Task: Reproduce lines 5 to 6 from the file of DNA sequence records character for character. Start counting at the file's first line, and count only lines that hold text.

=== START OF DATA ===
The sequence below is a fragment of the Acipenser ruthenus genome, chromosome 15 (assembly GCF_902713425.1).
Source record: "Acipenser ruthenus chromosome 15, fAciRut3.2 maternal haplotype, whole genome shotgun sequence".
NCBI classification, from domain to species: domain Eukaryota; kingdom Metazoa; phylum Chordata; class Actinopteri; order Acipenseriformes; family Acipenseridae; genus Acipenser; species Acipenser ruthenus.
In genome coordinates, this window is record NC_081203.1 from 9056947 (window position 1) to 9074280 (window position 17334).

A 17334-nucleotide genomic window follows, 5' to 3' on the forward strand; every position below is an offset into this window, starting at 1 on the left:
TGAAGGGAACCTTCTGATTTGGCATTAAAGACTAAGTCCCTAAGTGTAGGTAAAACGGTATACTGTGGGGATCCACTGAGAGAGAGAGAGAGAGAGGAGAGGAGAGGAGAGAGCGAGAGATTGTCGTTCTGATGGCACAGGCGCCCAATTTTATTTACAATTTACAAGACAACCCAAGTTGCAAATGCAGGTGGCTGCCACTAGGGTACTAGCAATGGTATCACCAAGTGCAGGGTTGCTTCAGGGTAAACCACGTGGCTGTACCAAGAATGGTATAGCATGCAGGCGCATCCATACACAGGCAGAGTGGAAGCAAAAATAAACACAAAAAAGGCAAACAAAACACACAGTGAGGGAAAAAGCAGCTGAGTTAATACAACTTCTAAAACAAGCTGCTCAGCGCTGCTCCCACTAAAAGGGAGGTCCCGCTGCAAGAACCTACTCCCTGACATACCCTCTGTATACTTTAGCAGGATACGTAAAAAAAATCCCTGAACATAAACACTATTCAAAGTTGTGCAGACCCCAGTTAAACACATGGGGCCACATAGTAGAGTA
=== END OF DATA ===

A 17334-nucleotide genomic window follows, 5' to 3' on the forward strand; every position below is an offset into this window, starting at 1 on the left:
TGAAGGGAACCTTCTGATTTGGCATTAAAGACTAAGTCCCTAAGTGTAGGTAAAACGGTATACTGTGGGGATCCACTGAGAGAGAGAGAGAGAGAGGAGAGGAGAGGAGAGAGCGAGAGATTGTCGTTCTGATGGCACAGGCGCCCAATTTTATTTACAATTTACAAGACAACCCAAGTTGCAAATGCAGGTGGCTGCCACTAGGGTACTAGCAATGGTATCACCAAGTGCAGGGTTGCTTCAGGGTAAACCACGTGGCTGTACCAAGAATGGTATAGCATGCAGGCGCATCCATACACAGGCAGAGTGGAAGCAAAAATAAACACAAAAAAGGCAAACAAAACACACAGTGAGGGAAAAAGCAGCTGAGTTAATACAACTTCTAAAACAAGCTGCTCAGCGCTGCTCCCACTAAAAGGGAGGTCCCGCTGCAAGAACCTACTCCCTGACATACCCTCTGTATACTTTAGCAGGATACGTAAAAAAAATCCCTGAACATAAACACTATTCAAAGTTGTGCAGACCCCAGTTAAACACATGGGGCCACATAGTAGAGTA